Our Family’s Sauerbraten Recipe
From the kitchen of Ida Gott, mother of Earla Moth Russell, mother of Bob Russell, father of Jerry Russell
It’s a traditional German recipe of sliced beef in a savory sweet/sour gravy, served over noodles. Pictured above with a side of red cabbage and a pretzel roll.
This is a recipe that was handed down from my great grandmother on my dad’s side. My family has been making this every year for Christmas dinner since as far back as I can remember. When I got married, I brought the tradition with me. I’m not sure how far back the recipe goes beyond my great grandmother, but she was a German immigrant, so I’m sure that the roots of this recipe are authentic. The recipe in its current form may be Americanized somewhat from its origin, but it’s delicious. The recipe is a little flexible — especially as it was transcribed, out of order, by my father. But, I stick pretty close to what’s written, making little tweaks along the way as needed.
I will included notes at the end of the recipe with my suggestions.
This is the ingredient list basically as written:
- 3 1/2 lb beef roast (any roast – bottom round O.K.)*
- 2 cups apple cider vinegar*
- 1 14.5oz. can stewed tomatoes or tomato sauce*
- 1 large onion, peeled and quartered
- 15 ginger snaps*
- 2 Tbs whole pickling spice
- 1/2 cup sugar (taste for sweetness)*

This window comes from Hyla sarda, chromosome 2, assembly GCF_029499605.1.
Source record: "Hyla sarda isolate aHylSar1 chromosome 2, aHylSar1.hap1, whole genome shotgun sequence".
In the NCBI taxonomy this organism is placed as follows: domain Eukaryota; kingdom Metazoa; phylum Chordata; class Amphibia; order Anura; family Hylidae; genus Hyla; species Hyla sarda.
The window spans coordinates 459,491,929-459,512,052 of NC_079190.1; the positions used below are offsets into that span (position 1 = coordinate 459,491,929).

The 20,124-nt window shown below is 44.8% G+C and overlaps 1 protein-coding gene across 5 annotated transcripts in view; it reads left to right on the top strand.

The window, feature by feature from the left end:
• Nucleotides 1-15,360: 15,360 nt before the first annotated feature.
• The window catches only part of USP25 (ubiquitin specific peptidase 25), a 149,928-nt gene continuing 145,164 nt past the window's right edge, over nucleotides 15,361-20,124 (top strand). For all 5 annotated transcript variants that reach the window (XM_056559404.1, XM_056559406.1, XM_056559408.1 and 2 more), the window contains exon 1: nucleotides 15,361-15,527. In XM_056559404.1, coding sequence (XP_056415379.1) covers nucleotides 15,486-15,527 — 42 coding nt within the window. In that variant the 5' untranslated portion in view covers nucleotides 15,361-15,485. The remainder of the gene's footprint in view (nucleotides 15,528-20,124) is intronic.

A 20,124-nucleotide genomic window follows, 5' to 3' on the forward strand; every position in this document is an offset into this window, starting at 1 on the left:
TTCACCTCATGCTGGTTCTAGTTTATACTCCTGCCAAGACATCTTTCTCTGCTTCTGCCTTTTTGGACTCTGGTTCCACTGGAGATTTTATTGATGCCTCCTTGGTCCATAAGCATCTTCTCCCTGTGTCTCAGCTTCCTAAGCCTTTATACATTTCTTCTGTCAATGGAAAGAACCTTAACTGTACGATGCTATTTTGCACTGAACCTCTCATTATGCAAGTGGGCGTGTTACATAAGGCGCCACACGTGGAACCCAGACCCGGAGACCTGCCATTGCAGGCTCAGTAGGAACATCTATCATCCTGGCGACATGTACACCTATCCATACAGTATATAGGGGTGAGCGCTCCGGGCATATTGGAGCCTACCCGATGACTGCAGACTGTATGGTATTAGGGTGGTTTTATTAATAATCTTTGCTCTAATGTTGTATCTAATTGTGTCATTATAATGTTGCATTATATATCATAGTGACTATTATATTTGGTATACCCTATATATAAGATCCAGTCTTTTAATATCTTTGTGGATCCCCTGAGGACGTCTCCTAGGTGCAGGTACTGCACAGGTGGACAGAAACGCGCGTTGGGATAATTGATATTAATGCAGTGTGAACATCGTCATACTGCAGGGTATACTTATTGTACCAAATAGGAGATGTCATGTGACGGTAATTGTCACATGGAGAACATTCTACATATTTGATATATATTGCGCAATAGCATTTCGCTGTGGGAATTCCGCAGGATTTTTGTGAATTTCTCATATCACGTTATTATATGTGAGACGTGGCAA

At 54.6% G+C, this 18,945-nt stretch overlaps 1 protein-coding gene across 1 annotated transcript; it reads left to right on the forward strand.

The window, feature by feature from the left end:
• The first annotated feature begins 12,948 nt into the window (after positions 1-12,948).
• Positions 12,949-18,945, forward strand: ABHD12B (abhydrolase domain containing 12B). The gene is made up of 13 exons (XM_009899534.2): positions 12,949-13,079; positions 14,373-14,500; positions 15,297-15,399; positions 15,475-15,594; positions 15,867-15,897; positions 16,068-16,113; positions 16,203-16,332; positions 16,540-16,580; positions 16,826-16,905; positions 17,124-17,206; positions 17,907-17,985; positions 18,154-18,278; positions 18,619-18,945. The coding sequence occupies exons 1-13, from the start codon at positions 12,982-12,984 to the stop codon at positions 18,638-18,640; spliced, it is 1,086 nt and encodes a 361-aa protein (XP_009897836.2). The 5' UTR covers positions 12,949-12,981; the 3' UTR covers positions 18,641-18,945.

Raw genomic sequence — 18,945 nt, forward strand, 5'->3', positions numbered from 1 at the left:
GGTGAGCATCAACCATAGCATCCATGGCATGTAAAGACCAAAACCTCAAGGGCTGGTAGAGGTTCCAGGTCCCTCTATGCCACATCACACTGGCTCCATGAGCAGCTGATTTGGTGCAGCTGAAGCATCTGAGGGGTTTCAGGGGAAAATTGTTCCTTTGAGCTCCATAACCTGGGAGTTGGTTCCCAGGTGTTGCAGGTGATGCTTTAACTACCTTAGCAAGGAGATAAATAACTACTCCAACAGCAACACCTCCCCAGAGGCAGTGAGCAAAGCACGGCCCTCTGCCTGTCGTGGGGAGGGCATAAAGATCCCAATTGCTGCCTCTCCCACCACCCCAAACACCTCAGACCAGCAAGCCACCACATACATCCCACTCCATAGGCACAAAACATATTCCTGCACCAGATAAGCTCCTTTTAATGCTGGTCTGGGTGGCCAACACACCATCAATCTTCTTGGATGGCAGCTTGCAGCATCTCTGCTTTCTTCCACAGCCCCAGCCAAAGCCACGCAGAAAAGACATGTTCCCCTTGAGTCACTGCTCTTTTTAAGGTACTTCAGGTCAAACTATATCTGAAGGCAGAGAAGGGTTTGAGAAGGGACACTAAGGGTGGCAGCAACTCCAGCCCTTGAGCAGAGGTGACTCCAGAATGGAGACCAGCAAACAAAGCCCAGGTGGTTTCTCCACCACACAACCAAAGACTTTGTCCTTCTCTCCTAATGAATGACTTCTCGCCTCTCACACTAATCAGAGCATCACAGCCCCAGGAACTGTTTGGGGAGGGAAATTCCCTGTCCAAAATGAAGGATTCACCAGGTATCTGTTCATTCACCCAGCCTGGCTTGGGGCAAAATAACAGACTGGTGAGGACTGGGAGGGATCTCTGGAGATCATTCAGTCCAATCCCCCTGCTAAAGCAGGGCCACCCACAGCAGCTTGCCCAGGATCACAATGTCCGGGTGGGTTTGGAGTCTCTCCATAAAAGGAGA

- Salt & pepper to taste
In a large pot (large enough to submerge meat) add the vinegar, pickling spices, ginger snaps and enough water to cover the meat. Heat and stir to dissolve gingersnaps then carefully add the meat. Add more water if needed so meat is submerged. Cover the pot and refrigerate for 3 full days. We make this in the winter, so we put it on the porch. Turn the meat occasionally.
After 3 days, add the tomatoes, onion, sugar, salt & pepper. Heat to boiling then cover and reduce heat to simmer. Cook for 3 hours, or until meat is tender.
Remove meat and let stand while you prepare the gravy. Strain the broth through a sieve onto another pot (large enough to hold the gravy and meat). Use a spoon to press some of the solids (onion, tomato) through the sieve. This will help add body and flavor to the gravy. Thicken the gravy using whatever method you like (flour/water, corn starch/water).
Slice the meat across the grain into 1/4″ slices and add back to the gravy. Add all of the little chunks of meat that fall off when slicing too! Let that stand on a warm burner while you put everything else on the table, to give the flavors a little time to infuse the sliced meat.
Serve over egg noodles. Sides can include red cabbage and pretzel rolls (as pictured) and a green vegetable (not pictured)
Roast: We’ve used bottom round roast and rolled roast. Anything that makes a good pot roast will work well.
Vinegar: Use apple cider vinegar or red wine vinegar (or both). White vinegar is for cleaning windows. (according to Alton Brown)
Tomatoes: My father’s transcription of this recipe (which is the only “original” I have), doesn’t mention what size can of tomatoes to use. For a 3-4 pound roast, I usually use a 14.5oz can of stewed tomatoes AND an 8oz. can of tomato sauce.
Ginger Snaps: I use boxed, name brand ginger snaps. Some recipes say to crush them. I add them whole. They dissolve pretty quickly. The recipe says 15, I usually use more for a large pot of marinade, 20 – 25. Boxed ginger snaps are smaller than what my great grandmother probably used. She probably made them herself.
Sugar: I use plain white table sugar, and a little less than what’s called for. (I haven’t tried brown sugar, but I bet it would be even better. Next time!) Add less to start. Taste. Add more if needed. There should be a good balance between the sugar and tartness of the the ginger snaps and vinegar.